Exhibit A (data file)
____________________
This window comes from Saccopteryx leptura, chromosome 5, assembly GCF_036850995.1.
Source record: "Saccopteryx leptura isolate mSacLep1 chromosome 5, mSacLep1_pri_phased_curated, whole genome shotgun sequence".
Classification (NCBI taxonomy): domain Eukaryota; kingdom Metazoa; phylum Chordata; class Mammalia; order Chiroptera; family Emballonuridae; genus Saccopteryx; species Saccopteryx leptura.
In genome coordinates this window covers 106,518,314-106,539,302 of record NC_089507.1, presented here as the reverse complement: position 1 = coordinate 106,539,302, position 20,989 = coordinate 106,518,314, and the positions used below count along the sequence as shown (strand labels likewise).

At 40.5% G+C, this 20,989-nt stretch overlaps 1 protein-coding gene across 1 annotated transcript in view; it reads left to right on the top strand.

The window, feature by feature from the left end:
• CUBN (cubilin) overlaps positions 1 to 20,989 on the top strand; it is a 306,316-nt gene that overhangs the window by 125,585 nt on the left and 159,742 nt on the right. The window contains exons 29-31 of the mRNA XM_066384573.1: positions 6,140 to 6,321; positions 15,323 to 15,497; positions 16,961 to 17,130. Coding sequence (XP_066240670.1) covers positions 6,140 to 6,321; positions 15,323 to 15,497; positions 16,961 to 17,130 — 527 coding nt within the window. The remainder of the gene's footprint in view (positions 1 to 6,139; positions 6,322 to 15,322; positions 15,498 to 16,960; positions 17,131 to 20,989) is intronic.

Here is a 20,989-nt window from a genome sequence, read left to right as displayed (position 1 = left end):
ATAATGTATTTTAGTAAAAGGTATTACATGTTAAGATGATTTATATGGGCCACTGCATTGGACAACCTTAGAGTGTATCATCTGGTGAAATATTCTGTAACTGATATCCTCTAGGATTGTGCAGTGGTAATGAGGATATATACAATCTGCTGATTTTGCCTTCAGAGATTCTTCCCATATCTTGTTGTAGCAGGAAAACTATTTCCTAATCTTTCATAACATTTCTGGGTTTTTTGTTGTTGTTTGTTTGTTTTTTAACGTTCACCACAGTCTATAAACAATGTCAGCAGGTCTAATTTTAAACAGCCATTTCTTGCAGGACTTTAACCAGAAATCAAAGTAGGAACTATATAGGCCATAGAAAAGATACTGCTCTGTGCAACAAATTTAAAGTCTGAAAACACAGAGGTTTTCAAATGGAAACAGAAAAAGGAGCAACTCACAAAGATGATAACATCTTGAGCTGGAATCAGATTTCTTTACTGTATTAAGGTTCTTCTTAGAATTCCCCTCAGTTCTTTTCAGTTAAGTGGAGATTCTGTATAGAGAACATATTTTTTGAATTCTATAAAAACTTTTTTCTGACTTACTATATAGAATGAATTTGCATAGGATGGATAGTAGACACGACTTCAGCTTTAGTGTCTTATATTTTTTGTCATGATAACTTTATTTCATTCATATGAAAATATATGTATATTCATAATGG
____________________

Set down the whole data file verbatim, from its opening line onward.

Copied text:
This window comes from Saccopteryx leptura, chromosome 5, assembly GCF_036850995.1.
Source record: "Saccopteryx leptura isolate mSacLep1 chromosome 5, mSacLep1_pri_phased_curated, whole genome shotgun sequence".
Classification (NCBI taxonomy): domain Eukaryota; kingdom Metazoa; phylum Chordata; class Mammalia; order Chiroptera; family Emballonuridae; genus Saccopteryx; species Saccopteryx leptura.
In genome coordinates this window covers 106,518,314-106,539,302 of record NC_089507.1, presented here as the reverse complement: position 1 = coordinate 106,539,302, position 20,989 = coordinate 106,518,314, and the positions used below count along the sequence as shown (strand labels likewise).

At 40.5% G+C, this 20,989-nt stretch overlaps 1 protein-coding gene across 1 annotated transcript in view; it reads left to right on the top strand.

The window, feature by feature from the left end:
• CUBN (cubilin) overlaps positions 1 to 20,989 on the top strand; it is a 306,316-nt gene that overhangs the window by 125,585 nt on the left and 159,742 nt on the right. The window contains exons 29-31 of the mRNA XM_066384573.1: positions 6,140 to 6,321; positions 15,323 to 15,497; positions 16,961 to 17,130. Coding sequence (XP_066240670.1) covers positions 6,140 to 6,321; positions 15,323 to 15,497; positions 16,961 to 17,130 — 527 coding nt within the window. The remainder of the gene's footprint in view (positions 1 to 6,139; positions 6,322 to 15,322; positions 15,498 to 16,960; positions 17,131 to 20,989) is intronic.

Here is a 20,989-nt window from a genome sequence, read left to right as displayed (position 1 = left end):
ATAATGTATTTTAGTAAAAGGTATTACATGTTAAGATGATTTATATGGGCCACTGCATTGGACAACCTTAGAGTGTATCATCTGGTGAAATATTCTGTAACTGATATCCTCTAGGATTGTGCAGTGGTAATGAGGATATATACAATCTGCTGATTTTGCCTTCAGAGATTCTTCCCATATCTTGTTGTAGCAGGAAAACTATTTCCTAATCTTTCATAACATTTCTGGGTTTTTTGTTGTTGTTTGTTTGTTTTTTAACGTTCACCACAGTCTATAAACAATGTCAGCAGGTCTAATTTTAAACAGCCATTTCTTGCAGGACTTTAACCAGAAATCAAAGTAGGAACTATATAGGCCATAGAAAAGATACTGCTCTGTGCAACAAATTTAAAGTCTGAAAACACAGAGGTTTTCAAATGGAAACAGAAAAAGGAGCAACTCACAAAGATGATAACATCTTGAGCTGGAATCAGATTTCTTTACTGTATTAAGGTTCTTCTTAGAATTCCCCTCAGTTCTTTTCAGTTAAGTGGAGATTCTGTATAGAGAACATATTTTTTGAATTCTATAAAAACTTTTTTCTGACTTACTATATAGAATGAATTTGCATAGGATGGATAGTAGACACGACTTCAGCTTTAGTGTCTTATATTTTTTGTCATGATAACTTTATTTCATTCATATGAAAATATATGTATATTCATAATGG